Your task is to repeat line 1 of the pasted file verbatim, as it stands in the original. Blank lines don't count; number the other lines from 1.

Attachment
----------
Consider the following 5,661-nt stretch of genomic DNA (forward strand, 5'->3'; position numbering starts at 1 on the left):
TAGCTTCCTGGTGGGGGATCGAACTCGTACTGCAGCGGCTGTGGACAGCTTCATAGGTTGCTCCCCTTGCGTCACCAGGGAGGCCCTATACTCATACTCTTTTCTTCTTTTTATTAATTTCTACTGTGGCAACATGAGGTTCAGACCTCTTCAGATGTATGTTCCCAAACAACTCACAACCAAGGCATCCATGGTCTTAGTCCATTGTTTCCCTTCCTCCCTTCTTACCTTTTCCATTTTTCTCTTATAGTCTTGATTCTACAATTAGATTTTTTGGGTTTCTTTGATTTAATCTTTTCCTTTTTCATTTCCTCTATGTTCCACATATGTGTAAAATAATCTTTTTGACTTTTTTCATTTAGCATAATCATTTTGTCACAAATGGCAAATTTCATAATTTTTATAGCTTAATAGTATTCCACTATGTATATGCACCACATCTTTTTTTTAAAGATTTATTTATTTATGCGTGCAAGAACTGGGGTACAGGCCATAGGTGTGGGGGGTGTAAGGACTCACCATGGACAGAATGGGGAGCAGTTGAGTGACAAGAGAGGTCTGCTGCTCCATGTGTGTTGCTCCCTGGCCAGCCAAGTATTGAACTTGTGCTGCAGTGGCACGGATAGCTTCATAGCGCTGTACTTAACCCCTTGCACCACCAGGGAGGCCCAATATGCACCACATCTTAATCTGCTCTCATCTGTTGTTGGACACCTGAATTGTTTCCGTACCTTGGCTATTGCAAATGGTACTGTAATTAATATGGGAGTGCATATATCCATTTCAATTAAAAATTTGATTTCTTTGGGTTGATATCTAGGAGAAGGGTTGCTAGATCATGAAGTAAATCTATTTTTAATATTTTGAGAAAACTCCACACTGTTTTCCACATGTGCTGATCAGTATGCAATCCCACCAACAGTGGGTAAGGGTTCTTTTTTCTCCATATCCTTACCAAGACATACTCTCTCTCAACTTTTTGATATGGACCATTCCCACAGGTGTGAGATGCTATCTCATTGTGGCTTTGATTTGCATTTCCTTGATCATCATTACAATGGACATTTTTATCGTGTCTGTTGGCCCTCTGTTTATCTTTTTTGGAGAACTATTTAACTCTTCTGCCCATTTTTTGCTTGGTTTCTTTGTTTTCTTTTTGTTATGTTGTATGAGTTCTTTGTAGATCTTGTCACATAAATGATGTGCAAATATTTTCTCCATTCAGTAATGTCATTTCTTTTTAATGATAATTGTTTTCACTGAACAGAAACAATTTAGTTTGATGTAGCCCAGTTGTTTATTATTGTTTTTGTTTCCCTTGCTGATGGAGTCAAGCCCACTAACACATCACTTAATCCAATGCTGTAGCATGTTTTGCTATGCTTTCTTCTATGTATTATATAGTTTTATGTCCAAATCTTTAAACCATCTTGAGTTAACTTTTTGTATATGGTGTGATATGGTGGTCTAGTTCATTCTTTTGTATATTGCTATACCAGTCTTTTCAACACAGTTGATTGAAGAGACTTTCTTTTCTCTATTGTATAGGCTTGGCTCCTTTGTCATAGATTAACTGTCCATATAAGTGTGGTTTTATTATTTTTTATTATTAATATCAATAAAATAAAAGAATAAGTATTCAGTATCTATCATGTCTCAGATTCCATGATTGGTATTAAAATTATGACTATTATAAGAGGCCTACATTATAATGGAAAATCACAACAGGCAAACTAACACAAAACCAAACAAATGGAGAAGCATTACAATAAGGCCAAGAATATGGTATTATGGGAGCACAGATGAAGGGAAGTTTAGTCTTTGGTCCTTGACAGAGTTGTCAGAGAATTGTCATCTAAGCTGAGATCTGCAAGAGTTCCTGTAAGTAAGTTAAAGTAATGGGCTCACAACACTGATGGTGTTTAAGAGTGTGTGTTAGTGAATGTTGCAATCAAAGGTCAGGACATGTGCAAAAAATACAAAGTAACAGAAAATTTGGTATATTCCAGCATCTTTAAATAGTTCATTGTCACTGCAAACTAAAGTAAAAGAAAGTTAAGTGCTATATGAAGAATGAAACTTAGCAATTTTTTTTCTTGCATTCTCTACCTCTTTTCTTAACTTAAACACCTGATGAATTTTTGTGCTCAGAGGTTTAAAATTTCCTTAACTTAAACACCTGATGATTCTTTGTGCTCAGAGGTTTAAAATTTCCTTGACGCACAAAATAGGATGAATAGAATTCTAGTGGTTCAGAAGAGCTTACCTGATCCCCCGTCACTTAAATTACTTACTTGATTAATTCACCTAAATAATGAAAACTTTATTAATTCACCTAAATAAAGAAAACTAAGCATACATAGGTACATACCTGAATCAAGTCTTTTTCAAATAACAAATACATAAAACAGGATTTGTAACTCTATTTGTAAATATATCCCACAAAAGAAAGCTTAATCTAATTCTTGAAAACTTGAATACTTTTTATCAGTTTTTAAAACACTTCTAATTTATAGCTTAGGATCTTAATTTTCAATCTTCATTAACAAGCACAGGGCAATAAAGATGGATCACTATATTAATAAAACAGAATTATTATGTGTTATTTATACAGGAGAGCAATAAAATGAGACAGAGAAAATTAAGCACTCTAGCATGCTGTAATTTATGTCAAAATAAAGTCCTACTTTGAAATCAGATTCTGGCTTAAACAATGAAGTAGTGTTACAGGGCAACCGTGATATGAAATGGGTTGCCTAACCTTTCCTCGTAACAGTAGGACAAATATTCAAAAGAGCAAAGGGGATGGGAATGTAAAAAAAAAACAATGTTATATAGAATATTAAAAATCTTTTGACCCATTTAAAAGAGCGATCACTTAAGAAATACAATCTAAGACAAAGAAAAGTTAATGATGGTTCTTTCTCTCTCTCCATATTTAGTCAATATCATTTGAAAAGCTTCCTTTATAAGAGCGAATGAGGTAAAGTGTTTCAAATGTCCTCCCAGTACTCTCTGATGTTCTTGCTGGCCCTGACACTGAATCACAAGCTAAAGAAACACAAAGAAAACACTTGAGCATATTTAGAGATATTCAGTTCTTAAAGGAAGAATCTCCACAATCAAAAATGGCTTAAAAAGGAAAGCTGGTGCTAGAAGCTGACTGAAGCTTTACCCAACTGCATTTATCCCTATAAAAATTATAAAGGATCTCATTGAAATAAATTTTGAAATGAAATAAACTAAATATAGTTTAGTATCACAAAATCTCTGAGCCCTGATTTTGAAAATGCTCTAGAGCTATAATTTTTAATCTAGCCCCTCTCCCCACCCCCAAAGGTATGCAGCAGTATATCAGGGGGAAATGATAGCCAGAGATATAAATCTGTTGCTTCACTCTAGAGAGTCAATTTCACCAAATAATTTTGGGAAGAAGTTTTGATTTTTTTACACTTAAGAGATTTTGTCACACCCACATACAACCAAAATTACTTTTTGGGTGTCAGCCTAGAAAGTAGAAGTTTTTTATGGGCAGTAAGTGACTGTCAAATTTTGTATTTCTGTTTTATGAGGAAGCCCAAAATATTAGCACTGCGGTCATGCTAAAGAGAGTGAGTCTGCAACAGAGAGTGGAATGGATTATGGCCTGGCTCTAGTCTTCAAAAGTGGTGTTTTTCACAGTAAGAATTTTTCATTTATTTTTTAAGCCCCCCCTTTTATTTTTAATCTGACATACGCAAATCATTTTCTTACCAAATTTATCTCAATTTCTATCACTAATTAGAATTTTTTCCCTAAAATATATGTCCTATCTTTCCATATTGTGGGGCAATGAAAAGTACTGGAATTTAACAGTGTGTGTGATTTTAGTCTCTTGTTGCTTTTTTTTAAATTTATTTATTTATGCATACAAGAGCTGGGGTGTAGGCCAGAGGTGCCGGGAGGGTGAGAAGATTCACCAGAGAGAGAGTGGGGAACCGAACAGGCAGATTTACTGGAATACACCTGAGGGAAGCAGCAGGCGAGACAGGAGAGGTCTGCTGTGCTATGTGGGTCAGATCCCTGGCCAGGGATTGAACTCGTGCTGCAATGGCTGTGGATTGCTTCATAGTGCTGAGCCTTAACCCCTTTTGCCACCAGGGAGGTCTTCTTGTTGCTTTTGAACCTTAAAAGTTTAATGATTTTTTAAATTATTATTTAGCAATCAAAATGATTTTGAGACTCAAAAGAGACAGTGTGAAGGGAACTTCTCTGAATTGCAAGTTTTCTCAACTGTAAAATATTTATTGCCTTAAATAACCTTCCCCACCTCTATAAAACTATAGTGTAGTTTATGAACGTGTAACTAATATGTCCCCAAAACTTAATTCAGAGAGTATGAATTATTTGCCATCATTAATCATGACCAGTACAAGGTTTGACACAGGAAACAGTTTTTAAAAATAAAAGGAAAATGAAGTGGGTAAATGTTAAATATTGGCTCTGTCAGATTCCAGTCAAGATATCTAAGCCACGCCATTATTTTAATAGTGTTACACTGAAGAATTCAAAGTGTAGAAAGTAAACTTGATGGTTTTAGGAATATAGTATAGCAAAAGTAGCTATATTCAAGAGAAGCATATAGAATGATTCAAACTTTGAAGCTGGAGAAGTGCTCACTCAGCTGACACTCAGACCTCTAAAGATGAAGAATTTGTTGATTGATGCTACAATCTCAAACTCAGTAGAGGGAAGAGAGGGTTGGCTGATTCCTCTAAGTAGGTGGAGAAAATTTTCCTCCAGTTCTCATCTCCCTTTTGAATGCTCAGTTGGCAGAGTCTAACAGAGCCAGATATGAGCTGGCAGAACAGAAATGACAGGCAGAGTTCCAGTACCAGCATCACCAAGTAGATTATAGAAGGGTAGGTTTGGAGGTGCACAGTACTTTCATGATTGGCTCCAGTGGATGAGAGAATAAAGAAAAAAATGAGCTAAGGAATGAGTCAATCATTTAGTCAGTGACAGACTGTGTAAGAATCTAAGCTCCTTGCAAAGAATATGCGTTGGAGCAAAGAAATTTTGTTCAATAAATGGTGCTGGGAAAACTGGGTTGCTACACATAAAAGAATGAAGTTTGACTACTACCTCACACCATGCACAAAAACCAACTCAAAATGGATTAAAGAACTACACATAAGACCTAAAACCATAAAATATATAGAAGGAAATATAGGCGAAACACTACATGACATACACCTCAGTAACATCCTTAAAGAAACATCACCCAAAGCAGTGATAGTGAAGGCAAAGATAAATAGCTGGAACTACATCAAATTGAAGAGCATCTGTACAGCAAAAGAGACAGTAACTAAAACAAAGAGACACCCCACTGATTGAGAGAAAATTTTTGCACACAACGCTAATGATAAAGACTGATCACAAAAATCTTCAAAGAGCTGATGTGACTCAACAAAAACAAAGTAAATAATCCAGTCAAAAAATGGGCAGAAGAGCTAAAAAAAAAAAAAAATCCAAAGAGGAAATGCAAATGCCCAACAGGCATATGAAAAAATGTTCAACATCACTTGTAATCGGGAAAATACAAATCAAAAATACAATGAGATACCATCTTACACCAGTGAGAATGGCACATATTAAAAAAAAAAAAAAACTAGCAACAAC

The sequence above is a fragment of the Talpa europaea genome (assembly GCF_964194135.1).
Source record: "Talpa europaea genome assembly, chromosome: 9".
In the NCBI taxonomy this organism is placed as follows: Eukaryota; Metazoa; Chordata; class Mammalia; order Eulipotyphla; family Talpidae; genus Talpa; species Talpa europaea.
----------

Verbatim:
Consider the following 5,661-nt stretch of genomic DNA (forward strand, 5'->3'; position numbering starts at 1 on the left):